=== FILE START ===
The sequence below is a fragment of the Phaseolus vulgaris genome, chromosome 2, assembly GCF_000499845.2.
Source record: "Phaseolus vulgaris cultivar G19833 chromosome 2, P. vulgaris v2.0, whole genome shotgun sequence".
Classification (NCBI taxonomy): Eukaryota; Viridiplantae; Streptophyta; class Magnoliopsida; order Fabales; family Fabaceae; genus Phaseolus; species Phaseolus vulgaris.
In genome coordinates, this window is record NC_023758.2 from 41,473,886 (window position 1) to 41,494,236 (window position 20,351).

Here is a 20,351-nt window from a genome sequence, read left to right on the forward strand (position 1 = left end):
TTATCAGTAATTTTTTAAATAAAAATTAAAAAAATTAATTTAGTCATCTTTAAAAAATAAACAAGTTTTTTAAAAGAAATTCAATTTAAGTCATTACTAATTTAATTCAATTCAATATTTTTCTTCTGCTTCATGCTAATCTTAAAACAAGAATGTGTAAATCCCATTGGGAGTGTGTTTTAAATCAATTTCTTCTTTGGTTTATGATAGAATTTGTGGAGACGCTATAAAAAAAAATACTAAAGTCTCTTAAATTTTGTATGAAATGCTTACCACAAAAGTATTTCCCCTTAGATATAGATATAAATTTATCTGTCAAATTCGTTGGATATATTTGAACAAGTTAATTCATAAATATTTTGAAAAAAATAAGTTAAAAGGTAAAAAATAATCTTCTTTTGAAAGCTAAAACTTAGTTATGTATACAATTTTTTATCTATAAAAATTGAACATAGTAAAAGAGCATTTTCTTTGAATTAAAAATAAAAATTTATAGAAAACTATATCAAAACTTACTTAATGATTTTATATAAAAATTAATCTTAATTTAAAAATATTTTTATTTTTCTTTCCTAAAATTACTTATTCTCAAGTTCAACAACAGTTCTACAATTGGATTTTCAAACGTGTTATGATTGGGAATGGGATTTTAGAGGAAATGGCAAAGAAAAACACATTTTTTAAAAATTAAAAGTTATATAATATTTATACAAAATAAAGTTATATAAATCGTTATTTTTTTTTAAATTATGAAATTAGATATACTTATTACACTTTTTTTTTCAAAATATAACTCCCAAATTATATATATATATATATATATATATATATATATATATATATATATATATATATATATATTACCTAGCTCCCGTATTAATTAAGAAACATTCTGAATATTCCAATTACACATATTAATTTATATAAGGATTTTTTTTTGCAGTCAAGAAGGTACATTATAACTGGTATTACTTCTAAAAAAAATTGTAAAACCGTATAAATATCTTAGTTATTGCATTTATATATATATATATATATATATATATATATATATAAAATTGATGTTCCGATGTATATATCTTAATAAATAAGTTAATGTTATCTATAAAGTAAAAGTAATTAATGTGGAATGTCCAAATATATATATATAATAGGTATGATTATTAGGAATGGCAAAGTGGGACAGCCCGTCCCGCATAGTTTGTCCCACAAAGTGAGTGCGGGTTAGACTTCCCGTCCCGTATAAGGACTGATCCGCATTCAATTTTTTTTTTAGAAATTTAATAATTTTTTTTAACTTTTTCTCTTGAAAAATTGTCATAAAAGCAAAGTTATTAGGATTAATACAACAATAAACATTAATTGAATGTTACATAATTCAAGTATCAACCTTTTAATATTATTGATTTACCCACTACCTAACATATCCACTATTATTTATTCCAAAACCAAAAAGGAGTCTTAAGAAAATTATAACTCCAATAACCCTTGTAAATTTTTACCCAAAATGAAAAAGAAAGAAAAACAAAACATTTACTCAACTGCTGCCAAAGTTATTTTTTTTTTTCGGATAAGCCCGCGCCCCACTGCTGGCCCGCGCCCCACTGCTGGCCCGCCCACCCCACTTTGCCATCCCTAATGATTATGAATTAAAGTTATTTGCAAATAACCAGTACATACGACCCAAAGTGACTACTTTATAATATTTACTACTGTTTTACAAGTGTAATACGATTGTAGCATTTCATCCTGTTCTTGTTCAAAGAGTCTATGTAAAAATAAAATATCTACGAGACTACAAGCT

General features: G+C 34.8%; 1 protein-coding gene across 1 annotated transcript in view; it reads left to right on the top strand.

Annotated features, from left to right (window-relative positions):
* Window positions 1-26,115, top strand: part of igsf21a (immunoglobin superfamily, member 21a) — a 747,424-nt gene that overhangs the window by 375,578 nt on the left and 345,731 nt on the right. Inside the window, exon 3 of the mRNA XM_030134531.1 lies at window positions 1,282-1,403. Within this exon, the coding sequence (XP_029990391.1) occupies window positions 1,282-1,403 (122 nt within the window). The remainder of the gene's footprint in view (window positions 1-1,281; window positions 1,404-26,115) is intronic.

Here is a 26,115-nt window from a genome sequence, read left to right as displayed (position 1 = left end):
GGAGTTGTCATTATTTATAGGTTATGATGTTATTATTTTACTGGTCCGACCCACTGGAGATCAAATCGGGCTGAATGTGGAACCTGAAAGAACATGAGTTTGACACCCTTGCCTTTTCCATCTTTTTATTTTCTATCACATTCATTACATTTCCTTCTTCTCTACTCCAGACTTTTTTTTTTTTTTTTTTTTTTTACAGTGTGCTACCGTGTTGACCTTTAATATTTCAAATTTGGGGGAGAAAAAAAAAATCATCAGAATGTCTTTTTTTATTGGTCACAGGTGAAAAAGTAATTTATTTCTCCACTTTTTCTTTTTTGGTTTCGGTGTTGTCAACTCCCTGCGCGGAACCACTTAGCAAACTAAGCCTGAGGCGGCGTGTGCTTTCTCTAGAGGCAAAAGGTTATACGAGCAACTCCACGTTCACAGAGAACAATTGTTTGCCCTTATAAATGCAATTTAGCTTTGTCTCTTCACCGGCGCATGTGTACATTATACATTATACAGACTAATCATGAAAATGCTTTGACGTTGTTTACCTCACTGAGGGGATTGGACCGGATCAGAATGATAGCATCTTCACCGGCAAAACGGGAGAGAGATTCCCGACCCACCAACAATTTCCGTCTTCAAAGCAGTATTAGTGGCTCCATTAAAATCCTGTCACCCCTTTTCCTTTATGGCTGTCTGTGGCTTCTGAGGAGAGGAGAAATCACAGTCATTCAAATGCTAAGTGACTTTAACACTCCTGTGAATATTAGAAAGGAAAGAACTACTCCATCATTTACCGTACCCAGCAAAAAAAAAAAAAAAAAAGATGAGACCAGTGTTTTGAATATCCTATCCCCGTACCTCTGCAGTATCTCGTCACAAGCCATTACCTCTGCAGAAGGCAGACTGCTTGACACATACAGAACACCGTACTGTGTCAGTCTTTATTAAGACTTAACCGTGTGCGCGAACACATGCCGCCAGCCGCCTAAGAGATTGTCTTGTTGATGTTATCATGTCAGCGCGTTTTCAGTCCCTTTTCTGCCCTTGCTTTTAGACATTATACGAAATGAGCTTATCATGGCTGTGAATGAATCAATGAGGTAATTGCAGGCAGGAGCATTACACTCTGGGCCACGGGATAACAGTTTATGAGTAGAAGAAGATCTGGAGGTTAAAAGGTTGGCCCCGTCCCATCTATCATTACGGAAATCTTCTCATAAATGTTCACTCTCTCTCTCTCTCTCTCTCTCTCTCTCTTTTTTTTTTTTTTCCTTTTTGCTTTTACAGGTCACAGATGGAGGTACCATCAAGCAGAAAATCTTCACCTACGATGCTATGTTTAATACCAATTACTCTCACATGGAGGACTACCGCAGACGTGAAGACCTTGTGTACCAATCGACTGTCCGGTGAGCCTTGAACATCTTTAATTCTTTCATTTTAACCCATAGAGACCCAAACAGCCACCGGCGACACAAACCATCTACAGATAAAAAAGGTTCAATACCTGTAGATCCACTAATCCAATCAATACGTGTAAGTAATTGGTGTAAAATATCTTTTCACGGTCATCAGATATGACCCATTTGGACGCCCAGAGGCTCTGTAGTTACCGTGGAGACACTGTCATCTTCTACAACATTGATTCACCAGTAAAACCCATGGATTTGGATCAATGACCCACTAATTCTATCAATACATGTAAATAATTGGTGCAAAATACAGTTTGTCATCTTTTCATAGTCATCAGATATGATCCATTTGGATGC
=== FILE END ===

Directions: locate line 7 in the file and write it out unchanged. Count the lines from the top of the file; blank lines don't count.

General features: G+C 34.8%; 1 protein-coding gene across 1 annotated transcript in view; it reads left to right on the top strand.